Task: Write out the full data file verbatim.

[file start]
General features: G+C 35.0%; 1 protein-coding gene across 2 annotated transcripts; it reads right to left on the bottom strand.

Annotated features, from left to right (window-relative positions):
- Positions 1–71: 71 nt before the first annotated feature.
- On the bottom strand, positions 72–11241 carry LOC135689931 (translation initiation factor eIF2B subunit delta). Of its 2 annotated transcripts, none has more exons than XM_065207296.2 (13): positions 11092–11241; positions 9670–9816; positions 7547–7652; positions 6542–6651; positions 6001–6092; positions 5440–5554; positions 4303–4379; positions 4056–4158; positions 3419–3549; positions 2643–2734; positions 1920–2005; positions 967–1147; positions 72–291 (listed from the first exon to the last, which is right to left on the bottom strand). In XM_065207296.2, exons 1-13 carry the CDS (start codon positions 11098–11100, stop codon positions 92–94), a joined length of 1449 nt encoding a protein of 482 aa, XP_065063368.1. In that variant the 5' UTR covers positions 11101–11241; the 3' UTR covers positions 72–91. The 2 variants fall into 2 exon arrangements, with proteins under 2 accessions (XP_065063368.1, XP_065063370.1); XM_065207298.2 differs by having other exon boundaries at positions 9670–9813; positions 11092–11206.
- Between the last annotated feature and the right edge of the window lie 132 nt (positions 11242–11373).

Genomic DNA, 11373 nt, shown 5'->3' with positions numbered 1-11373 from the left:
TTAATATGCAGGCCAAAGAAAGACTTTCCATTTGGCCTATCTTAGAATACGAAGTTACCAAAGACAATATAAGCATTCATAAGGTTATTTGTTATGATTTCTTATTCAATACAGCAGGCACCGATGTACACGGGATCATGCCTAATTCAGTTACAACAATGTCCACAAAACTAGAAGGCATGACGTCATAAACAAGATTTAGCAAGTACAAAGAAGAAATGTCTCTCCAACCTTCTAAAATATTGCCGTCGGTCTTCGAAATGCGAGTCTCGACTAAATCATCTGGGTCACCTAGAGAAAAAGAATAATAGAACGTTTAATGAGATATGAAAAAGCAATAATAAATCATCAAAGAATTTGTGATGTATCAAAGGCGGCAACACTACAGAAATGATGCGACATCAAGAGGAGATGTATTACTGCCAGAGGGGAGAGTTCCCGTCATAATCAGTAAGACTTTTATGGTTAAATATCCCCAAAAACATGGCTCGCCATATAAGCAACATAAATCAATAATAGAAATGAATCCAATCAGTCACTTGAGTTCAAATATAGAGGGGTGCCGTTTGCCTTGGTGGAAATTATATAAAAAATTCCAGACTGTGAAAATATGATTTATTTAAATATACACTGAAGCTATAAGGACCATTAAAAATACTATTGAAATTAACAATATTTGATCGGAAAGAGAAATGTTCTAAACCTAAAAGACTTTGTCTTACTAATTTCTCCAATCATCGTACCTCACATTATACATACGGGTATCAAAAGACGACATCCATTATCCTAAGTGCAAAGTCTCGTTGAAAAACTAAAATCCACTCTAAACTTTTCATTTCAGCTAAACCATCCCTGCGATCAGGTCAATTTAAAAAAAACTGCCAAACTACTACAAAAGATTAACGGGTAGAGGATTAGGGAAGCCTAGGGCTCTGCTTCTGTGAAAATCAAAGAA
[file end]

General features: G+C 35.0%; 1 protein-coding gene across 2 annotated transcripts; it reads right to left on the bottom strand.

Annotated features, from left to right (window-relative positions):
- Positions 1–71: 71 nt before the first annotated feature.
- On the bottom strand, positions 72–11241 carry LOC135689931 (translation initiation factor eIF2B subunit delta). Of its 2 annotated transcripts, none has more exons than XM_065207296.2 (13): positions 11092–11241; positions 9670–9816; positions 7547–7652; positions 6542–6651; positions 6001–6092; positions 5440–5554; positions 4303–4379; positions 4056–4158; positions 3419–3549; positions 2643–2734; positions 1920–2005; positions 967–1147; positions 72–291 (listed from the first exon to the last, which is right to left on the bottom strand). In XM_065207296.2, exons 1-13 carry the CDS (start codon positions 11098–11100, stop codon positions 92–94), a joined length of 1449 nt encoding a protein of 482 aa, XP_065063368.1. In that variant the 5' UTR covers positions 11101–11241; the 3' UTR covers positions 72–91. The 2 variants fall into 2 exon arrangements, with proteins under 2 accessions (XP_065063368.1, XP_065063370.1); XM_065207298.2 differs by having other exon boundaries at positions 9670–9813; positions 11092–11206.
- Between the last annotated feature and the right edge of the window lie 132 nt (positions 11242–11373).

Genomic DNA, 11373 nt, shown 5'->3' with positions numbered 1-11373 from the left:
TTAATATGCAGGCCAAAGAAAGACTTTCCATTTGGCCTATCTTAGAATACGAAGTTACCAAAGACAATATAAGCATTCATAAGGTTATTTGTTATGATTTCTTATTCAATACAGCAGGCACCGATGTACACGGGATCATGCCTAATTCAGTTACAACAATGTCCACAAAACTAGAAGGCATGACGTCATAAACAAGATTTAGCAAGTACAAAGAAGAAATGTCTCTCCAACCTTCTAAAATATTGCCGTCGGTCTTCGAAATGCGAGTCTCGACTAAATCATCTGGGTCACCTAGAGAAAAAGAATAATAGAACGTTTAATGAGATATGAAAAAGCAATAATAAATCATCAAAGAATTTGTGATGTATCAAAGGCGGCAACACTACAGAAATGATGCGACATCAAGAGGAGATGTATTACTGCCAGAGGGGAGAGTTCCCGTCATAATCAGTAAGACTTTTATGGTTAAATATCCCCAAAAACATGGCTCGCCATATAAGCAACATAAATCAATAATAGAAATGAATCCAATCAGTCACTTGAGTTCAAATATAGAGGGGTGCCGTTTGCCTTGGTGGAAATTATATAAAAAATTCCAGACTGTGAAAATATGATTTATTTAAATATACACTGAAGCTATAAGGACCATTAAAAATACTATTGAAATTAACAATATTTGATCGGAAAGAGAAATGTTCTAAACCTAAAAGACTTTGTCTTACTAATTTCTCCAATCATCGTACCTCACATTATACATACGGGTATCAAAAGACGACATCCATTATCCTAAGTGCAAAGTCTCGTTGAAAAACTAAAATCCACTCTAAACTTTTCATTTCAGCTAAACCATCCCTGCGATCAGGTCAATTTAAAAAAAACTGCCAAACTACTACAAAAGATTAACGGGTAGAGGATTAGGGAAGCCTAGGGCTCTGCTTCTGTGAAAATCAAAGAA